Once you make these Sourdough Waffles with whole grain, you’ll never go back to baking powder waffles again. Looking for a weekend breakfast or brunch recipe? Not anymore.
Nothing is better for breakfast than hot and fresh waffles dripping with real maple syrup and maybe a pat of melting butter.
But waffles must be eaten the minute they come off the waffle iron for maximum crunch. So I almost never order them out because they almost always disappoint.
But why would you want to go out for breakfast when you can make these lovelies in the comfort of your own kitchen? They’re crisp and light yet substantial.
Even though I’m a baker by profession, I’m definitely not a morning person. If you’re like me and prefer the least amount of work first thing in the morning, you’ll love this recipe.
Make the sponge the night before, then it takes about a minute to finish mixing the batter in the morning.
Why Sourdough Waffles are better than regular waffles:
- Make your sponge the night before with the unfed starter and the sponge will be active and ready to mix by the time you wake up hungry for breakfast.
- The sourdough starter and whole grains give the waffles a great bread-like chew.
- A little baking soda is added to react with the buttermilk in the batter.
- The baking soda gives the waffles a last minute lift for lightness.
- For maximum lift use the batter as soon as the baking soda is mixed in because the reaction happens upon mixing, not in the heat of the waffle iron.
- Serve them hot off the iron or hold them in a 200°F oven if you prefer to serve them all at once.
- The waffles freeze beautifully so extras can be placed in a freezer bag for another day. Just pop them in the toaster whenever the mood strikes.
Serve these Whole Grain Sourdough Waffles with real maple syrup. I’m a fan of Grade B Maple Syrup‘s strong flavor (it’s sometimes called Grade A extra dark).
For another sourdough breakfast treat, try these Sourdough Pancakes.
I know you hate to throw away that sourdough discard. Check out these recipes that use sourdough discard.
Since you’ve got your starter fed, check out the entire list of My Best Sourdough Recipes. Have fun!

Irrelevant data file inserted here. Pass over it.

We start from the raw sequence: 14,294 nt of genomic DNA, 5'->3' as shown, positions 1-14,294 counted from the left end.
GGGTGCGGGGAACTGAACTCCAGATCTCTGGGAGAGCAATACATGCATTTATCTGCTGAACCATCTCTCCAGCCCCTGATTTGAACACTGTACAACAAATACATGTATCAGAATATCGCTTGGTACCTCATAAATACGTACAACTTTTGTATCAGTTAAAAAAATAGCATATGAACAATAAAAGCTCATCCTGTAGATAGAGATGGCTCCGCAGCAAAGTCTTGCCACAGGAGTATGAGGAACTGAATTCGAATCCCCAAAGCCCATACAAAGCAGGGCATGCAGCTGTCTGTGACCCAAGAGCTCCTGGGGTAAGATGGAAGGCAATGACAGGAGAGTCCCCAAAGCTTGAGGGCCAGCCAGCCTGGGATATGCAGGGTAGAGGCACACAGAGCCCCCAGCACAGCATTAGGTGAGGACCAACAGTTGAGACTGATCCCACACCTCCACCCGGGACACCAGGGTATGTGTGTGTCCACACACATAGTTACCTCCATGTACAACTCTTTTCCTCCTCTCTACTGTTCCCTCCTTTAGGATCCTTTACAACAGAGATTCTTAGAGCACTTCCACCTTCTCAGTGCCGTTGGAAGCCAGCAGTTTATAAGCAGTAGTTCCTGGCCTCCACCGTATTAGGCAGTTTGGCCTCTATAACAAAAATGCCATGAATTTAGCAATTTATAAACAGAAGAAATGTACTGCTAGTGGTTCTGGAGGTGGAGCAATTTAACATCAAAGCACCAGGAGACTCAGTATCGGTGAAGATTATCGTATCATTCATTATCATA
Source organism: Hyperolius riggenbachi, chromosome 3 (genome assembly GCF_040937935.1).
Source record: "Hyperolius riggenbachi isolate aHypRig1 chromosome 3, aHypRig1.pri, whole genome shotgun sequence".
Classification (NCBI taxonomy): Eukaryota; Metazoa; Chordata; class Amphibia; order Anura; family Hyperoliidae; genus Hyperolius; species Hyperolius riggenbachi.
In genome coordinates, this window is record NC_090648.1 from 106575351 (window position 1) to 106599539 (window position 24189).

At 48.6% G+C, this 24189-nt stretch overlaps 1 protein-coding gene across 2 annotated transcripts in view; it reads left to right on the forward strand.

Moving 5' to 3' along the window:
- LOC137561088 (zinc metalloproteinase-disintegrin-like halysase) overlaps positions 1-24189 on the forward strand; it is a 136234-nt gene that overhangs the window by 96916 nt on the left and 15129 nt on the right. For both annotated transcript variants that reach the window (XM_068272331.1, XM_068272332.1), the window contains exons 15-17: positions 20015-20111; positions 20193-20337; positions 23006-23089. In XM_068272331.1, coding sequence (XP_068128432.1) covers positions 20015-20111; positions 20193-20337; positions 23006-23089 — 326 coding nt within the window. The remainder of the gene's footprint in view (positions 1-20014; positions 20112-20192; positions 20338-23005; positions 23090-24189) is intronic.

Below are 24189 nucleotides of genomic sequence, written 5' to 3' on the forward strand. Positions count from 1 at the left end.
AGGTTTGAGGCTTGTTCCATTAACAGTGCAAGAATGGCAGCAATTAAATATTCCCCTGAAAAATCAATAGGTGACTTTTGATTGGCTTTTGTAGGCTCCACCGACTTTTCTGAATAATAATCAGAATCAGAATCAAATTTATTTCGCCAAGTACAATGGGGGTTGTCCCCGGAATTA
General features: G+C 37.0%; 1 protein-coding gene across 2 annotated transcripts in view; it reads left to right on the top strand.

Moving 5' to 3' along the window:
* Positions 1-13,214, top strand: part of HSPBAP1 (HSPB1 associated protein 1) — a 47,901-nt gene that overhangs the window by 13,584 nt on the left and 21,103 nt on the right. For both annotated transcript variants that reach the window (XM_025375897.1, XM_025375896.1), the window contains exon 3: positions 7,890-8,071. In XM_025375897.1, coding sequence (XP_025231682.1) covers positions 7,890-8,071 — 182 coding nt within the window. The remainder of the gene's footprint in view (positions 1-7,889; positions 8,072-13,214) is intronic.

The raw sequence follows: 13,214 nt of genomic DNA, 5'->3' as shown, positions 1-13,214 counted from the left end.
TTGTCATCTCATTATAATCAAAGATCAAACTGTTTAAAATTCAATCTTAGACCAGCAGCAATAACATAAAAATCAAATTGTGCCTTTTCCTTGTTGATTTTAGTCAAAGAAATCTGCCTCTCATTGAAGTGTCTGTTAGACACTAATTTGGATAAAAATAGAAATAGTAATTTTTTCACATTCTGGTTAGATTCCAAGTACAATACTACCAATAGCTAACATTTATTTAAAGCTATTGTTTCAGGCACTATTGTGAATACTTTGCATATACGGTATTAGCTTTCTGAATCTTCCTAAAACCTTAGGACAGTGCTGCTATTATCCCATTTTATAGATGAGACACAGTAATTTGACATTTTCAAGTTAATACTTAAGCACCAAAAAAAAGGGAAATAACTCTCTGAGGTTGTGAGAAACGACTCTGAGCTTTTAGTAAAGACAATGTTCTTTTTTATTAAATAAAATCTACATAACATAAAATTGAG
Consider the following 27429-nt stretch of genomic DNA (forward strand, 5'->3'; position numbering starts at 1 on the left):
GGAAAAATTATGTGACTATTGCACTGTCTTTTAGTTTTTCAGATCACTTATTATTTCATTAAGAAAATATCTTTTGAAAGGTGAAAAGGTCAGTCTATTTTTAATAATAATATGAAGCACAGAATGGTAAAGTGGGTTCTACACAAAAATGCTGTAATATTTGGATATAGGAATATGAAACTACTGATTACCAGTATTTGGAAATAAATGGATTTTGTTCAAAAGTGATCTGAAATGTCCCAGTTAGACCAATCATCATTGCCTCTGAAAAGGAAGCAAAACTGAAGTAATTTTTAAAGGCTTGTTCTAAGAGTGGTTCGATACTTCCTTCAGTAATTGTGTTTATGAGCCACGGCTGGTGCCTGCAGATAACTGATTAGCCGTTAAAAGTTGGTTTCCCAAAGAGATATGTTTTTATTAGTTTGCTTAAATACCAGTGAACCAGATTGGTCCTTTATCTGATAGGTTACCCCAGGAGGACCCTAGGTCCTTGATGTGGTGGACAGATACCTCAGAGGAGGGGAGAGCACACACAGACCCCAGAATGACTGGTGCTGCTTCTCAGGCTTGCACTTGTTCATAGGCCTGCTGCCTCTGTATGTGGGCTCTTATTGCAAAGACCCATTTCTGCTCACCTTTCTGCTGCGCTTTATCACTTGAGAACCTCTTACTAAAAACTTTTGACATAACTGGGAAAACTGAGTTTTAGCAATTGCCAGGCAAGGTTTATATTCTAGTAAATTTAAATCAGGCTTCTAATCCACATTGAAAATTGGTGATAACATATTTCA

If you love this recipe, I’d appreciate a 5-star review!
- 1 cup (8 oz, 224g) unfed sourdough starter (100% hydration)
- 1 cup ( 5 oz, 140g) unbleached All-Purpose Flour
- 1/2 cup (2.5 oz, 70g) whole wheat flour
- 1/2 cup (2.5 oz, 70g) rye flour
- 1/4 cup (2 oz, 56g) sugar
- 2 cups (16 oz, 480 ml) buttermilk
- 2 large eggs, room temperature
- 6 tablespoons (3 oz, 84g) unsalted butter, melted
- 1 teaspoon table salt
- 1 teaspoon baking soda
- In a large mixing bowl, combine the starter, all purpose flour, whole wheat flour, rye flour, sugar, and buttermilk. Cover with plastic wrap and leave at room temperature overnight.
In the morning:
- Preheat the waffle iron. Preheat the oven if you want to hold the waffles before serving.
- Melt the butter in a small microwave safe measuring cup or bowl. Whisk the eggs into the slightly warm butter. Add the butter mixture to the sponge. Sprinkle the salt and baking soda over the batter.
- Mix until the baking soda and salt are completely dispersed in the batter. Once the baking soda is added you should use the batter immediately.
- Make the waffles according to the waffle iron manufacturer's instructions. Serve waffles immediately or hold in a 200°F warm oven till ready to serve.
The starter should be "un-fed" when you mix the sponge. If you keep your starter in the refrigerator just take it out and mix the sponge. If you keep it out at all times, use the starter before the normal feeding.
For a white waffle batter you can use 2 cups of all purpose flour in place of the 3 mixed flours. Or you can use 1 cup of the white and a cup of either the rye or whole wheat flour.
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